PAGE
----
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Currently I want to get the real background-color of a specified object, here, the real means what the people see, for instance, given the following code:

<div id="foo" style="background-color: red">
    I am red
    <span id="bar">
         I have no background, but I am red
    </span>
</div>

the real background-color of span#bar should be rbg(255,0,0).

So far I am doing it like this. But I think my solution is somewhat stupid, or maybe there's defect in it. So I wonder if there's a better way to do that?

Thanks in advance :)

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Think your example is pretty close with traversing the parents until you find a color. –  Tim Medora Sep 25 '12 at 4:22
1  
@TimMedora, but what if the position of #bar is not on top of the #foo? I mean #bar{ position: ...; left: ..., top: ...}. –  Marcus Sep 25 '12 at 4:30
    
Now that is a good question. You can examine the dimensions/positions of the elements on the page to determine intersection but I imagine that would become slow unless there were only a couple dozen elements on the page or you could find a way to confine it to a small region. –  Tim Medora Sep 25 '12 at 4:34
    
@TimMedora, yes, that's actually what a browser do... –  Marcus Sep 25 '12 at 4:37
    
I think this question helps you stackoverflow.com/questions/1936021/… –  Charles Jourdan Sep 25 '12 at 10:22
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3 Answers

up vote 4 down vote accepted

Try

window.getComputedStyle(element, null).getPropertyValue("background-color")

This approach is simple and native. But IE8- don't support. See https://developer.mozilla.org/en/docs/DOM/window.getComputedStyle

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1  
forget the IE8 and enjoy your first accepted answer :) –  Marcus May 16 '13 at 15:23
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Try this:

var get_bgcolor = function(obj) {
    var real = obj.css('background-color');
    var none = 'rgba(0, 0, 0, 0)';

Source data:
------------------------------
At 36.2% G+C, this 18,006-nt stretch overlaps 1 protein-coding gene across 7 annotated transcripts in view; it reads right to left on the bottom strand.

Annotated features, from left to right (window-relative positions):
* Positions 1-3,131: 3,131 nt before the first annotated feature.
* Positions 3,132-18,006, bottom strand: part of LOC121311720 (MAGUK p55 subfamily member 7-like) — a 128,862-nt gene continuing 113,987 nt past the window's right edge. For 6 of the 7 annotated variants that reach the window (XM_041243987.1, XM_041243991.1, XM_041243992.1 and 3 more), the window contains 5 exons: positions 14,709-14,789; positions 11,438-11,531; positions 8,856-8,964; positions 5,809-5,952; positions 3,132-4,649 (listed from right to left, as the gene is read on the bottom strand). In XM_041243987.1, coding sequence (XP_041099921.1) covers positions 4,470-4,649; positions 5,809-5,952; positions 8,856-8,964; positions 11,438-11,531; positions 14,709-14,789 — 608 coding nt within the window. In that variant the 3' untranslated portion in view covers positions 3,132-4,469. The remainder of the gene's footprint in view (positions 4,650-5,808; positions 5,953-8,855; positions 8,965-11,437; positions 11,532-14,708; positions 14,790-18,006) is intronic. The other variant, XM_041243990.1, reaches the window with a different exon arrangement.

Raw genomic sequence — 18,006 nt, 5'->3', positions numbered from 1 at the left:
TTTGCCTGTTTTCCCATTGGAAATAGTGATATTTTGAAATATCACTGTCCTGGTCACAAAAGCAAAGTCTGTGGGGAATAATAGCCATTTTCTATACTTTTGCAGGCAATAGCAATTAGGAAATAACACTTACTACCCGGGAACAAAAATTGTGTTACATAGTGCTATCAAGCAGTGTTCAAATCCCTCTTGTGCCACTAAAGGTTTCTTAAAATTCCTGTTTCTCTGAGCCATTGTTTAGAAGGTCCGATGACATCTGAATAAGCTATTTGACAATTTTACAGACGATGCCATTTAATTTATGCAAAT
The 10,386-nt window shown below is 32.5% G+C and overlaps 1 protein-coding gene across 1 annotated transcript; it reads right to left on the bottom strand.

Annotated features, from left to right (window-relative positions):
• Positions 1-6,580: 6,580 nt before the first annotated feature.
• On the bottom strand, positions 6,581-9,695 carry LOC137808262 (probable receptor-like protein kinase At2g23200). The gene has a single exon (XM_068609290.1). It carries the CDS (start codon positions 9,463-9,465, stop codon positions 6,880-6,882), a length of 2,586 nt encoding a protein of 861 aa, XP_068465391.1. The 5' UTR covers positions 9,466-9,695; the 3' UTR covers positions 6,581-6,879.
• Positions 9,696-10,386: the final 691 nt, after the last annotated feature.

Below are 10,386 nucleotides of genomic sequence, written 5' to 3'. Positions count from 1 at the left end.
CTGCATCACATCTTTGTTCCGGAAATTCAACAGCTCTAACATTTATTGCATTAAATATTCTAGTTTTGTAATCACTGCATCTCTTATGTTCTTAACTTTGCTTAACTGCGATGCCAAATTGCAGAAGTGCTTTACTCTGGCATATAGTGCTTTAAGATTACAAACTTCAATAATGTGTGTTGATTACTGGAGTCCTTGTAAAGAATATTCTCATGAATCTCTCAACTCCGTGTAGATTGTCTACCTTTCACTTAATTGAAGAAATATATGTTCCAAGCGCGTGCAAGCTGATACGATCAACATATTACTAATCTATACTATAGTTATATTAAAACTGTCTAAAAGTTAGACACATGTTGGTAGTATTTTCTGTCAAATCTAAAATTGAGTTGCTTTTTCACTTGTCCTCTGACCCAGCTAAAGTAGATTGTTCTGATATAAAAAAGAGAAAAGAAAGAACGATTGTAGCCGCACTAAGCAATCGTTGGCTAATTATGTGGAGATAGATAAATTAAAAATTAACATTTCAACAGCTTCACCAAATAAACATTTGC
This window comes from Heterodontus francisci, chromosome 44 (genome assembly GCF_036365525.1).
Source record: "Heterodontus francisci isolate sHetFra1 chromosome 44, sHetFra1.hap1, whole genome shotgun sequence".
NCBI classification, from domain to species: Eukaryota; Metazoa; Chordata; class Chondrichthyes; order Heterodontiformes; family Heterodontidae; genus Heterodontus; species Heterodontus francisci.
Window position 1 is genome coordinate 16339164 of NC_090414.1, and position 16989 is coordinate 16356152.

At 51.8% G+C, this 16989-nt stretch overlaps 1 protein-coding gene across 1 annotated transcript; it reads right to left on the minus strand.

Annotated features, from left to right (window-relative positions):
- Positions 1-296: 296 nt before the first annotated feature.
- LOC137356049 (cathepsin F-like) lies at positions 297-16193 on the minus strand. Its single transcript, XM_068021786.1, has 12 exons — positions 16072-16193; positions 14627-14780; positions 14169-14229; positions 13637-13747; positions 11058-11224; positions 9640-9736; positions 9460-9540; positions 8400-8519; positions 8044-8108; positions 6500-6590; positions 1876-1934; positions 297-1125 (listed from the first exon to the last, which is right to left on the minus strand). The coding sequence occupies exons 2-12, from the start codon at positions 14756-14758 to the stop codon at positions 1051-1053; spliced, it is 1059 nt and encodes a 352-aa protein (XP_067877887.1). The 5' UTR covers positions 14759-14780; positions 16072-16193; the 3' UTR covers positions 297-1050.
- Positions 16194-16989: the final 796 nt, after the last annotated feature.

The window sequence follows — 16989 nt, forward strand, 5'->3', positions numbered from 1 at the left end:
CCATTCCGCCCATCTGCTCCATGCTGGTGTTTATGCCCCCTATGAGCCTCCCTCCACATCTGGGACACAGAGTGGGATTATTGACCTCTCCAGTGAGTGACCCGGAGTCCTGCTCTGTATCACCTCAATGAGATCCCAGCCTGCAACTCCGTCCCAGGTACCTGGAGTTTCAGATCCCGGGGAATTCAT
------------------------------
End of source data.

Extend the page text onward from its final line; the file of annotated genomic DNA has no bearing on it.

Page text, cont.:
if (real === none) {
        return obj.parents().filter(function() {
            return $(this).css('background-color') != none
        }).first().css('background-color');
    } else {
        return real
    }
}

http://jsfiddle.net/bqkwN/

share|improve this answer
    
you don't get red of $("#bar"). –  Marcus Sep 25 '12 at 4:16
    
@Marcus #bar has no background-color property. So you want to get the background color of the parent of #bar? –  undefined Sep 25 '12 at 4:20
    
yes, the background-color that people see, as I mentioned in my question :) –  Marcus Sep 25 '12 at 4:22
    
@Marcus Okay, I'll update the code. –  undefined Sep 25 '12 at 4:23
    
+1 for parents() –  Marcus Sep 25 '12 at 4:39
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Try this:

function hexc(colorval) {
    var parts = colorval.match(/^rgb\((\d+),\s*(\d+),\s*(\d+)\)$/);
    delete(parts[0]);
    for (var i = 1; i <= 3; ++i) {
        parts[i] = parseInt(parts[i]).toString(16);
        if (parts[i].length == 1) parts[i] = '0' + parts[i];
    }
    color = '#' + parts.join('');
}

var color = '';
$('div#foo').click(function() {
    var x = $(this).css('backgroundColor');
    hexc(x);
    alert(color);
})
share|improve this answer
    
thanks, but I don't need to represent the color in hex.. –  Marcus Sep 25 '12 at 4:21
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